Skip to content

The Friday Update — November 13, 2009

November 28, 2009


Metrics Working Group Teleconferences. This past week the Alliance Drugs/Biologics, Food, and Device Subgroups held working group teleconferences.  Each group will reconvene in two weeks.  Details regarding each working group teleconference will be provided early next week.   

  • E-mail Ballots for Directorships. Members have been sent e-mail ballot forms to elect the directors of the Alliance for 2010.  For those who have not done so, please cast your vote by responding either “yes” or “no” to the proposed slate of directors.


FDA is definitely on a roll.  Thanks in part to our efforts, its budget has grown from $1.57 billion to $2.35 billion. The Alliance is recommending another $500 million increase for  FY 11 for FDA.  Our advocacy will be aided by a new appreciation for the agency on Capitol Hill, at the White House and in the media.

Still, we expect to face a difficult year as the FY 11 budget moves from OMB to the Congress. Here are at least three challenges we will have to overcome:

Unfunded mandates are moving forward. A regulatory pathway for follow-on-biologics (FOB) is likely to be in the final version of health reform legislation. Separately, it looks like food safety legislation will be passed and become law in the next few months. There is a problem with “mission creep” at FDA — new assignments for the agency that come without new funding to pay for them. At least for FY 10, this seems to involve incremental items. In contrast, FDA costs for implementing FOB or food safety improvements are likely to be enormous. CBO estimated that the House-passed food safety legislation would cost $1 billion per year in its fifth year and that figure is net of new user fees. We will need to advocate for food safety and FOB funding above our requests for monies to strengthen the agency.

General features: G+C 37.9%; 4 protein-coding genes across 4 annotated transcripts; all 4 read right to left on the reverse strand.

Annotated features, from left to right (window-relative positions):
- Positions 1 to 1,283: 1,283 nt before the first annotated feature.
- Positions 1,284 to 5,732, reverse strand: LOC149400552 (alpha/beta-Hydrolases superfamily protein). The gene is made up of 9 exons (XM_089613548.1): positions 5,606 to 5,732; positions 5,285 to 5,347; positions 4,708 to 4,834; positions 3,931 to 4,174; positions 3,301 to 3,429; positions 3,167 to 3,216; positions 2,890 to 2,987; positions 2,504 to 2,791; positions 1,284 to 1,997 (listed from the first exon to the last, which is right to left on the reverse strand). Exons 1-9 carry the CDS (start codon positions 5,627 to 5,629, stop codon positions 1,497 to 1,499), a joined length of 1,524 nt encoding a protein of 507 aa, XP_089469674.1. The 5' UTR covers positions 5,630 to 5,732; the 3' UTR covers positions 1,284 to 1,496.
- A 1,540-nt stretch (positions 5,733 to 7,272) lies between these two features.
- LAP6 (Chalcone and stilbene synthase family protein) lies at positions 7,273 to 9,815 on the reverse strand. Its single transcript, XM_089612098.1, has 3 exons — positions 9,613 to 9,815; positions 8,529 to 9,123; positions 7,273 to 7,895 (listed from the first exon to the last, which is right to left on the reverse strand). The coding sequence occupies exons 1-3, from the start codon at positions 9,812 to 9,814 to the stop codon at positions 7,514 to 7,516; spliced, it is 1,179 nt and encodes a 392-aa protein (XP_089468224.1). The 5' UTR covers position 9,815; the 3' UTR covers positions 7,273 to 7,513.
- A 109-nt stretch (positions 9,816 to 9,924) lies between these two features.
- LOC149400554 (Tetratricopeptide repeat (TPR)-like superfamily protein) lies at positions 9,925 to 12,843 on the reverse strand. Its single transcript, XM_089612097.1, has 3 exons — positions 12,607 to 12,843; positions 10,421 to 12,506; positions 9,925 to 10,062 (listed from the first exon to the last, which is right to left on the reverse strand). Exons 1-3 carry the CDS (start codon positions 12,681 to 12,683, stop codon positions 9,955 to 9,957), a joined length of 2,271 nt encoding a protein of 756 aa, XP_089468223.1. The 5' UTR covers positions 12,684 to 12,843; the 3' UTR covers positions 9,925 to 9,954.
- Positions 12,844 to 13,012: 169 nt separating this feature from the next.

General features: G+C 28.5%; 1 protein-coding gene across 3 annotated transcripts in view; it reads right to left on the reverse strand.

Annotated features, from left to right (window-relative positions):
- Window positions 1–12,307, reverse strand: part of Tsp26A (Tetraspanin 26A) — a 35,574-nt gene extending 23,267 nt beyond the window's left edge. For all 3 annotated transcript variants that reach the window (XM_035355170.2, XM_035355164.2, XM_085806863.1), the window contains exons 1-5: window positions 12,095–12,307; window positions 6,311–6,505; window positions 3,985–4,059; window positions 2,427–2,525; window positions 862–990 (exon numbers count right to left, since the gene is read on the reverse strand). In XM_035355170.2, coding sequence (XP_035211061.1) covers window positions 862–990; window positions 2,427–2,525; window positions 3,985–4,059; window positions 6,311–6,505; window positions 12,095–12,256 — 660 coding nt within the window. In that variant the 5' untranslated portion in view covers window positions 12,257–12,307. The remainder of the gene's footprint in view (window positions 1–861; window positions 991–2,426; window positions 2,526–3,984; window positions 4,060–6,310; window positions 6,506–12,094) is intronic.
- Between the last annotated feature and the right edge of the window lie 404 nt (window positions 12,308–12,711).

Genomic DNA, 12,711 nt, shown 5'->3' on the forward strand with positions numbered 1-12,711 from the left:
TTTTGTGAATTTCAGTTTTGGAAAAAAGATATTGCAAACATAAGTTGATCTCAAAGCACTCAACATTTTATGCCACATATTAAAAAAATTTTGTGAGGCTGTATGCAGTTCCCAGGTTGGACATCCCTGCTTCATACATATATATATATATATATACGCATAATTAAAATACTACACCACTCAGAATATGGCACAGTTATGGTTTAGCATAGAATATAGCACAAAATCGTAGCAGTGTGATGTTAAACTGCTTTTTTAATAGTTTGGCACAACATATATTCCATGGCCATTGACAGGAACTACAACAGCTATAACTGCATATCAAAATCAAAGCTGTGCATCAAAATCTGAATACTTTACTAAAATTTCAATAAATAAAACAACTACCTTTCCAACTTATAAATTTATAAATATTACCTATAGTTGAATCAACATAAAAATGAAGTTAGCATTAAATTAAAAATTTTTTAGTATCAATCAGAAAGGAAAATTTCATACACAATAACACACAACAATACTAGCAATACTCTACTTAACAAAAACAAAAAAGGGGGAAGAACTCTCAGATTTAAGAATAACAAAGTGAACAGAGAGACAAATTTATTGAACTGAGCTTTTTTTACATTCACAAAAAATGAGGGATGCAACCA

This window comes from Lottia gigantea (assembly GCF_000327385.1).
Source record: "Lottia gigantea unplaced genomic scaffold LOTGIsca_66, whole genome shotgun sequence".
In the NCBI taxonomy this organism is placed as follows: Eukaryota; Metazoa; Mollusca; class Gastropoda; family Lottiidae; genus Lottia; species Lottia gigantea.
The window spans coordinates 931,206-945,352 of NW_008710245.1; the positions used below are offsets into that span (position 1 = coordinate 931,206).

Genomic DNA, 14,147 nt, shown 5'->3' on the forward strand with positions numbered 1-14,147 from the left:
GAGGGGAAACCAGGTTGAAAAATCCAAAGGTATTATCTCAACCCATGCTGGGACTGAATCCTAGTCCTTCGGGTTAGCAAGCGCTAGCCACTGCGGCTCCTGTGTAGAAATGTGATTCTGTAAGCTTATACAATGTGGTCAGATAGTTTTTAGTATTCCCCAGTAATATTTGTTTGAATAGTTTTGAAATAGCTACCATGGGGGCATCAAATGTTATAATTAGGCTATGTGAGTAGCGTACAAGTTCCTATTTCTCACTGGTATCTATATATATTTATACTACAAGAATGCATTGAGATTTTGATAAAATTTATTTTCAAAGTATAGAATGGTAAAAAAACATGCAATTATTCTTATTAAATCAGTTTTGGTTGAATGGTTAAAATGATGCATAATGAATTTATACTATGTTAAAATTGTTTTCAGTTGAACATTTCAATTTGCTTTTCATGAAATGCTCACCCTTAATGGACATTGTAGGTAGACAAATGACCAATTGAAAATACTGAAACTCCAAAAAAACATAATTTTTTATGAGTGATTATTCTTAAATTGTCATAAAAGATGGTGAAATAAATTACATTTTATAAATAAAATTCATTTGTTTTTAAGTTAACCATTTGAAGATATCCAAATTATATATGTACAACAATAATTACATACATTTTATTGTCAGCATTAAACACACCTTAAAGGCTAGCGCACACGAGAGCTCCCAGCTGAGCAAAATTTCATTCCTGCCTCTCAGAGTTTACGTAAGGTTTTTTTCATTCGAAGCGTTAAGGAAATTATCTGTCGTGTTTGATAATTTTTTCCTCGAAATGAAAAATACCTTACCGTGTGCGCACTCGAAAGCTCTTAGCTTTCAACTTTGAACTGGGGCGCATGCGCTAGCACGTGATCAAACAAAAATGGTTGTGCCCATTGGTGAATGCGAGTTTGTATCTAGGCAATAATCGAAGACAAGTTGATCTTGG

We could get lost in the implementation of health care reform. Other important legislation was put aside this year because of the urgency and comprehensiveness of the health reform legislation. Once the President signs final legislation, a similar effect is going to happen in the Executive Branch as it works to implement an overhaul of our entire health care system. In general, FDA is getting more attention and more appreciation. Post-health care reform, it  may get less.

FY 2011 will be a year of budget-cutting. Here is a key item from this morning’s Politico: “President Barack Obama plans to announce in next year’s State of the Union address that he wants to focus extensively on cutting the federal deficit in 2010 – and will downplay other new domestic spending beyond jobs programs.” Further, the Wall Street Journal reported that Cabinet agencies are being asked to submit two budgets to the White House: one to freeze spending at current levels, the other to trim total spending by 5%.

The Alliance has done well so far, but it will take more than momentum to increase the appropriations for FDA in the FY 11 budget cycle.

Note: This analysis and commentary is written by Steven Grossman, the Deputy Executive Director of the Alliance.


Comments are closed.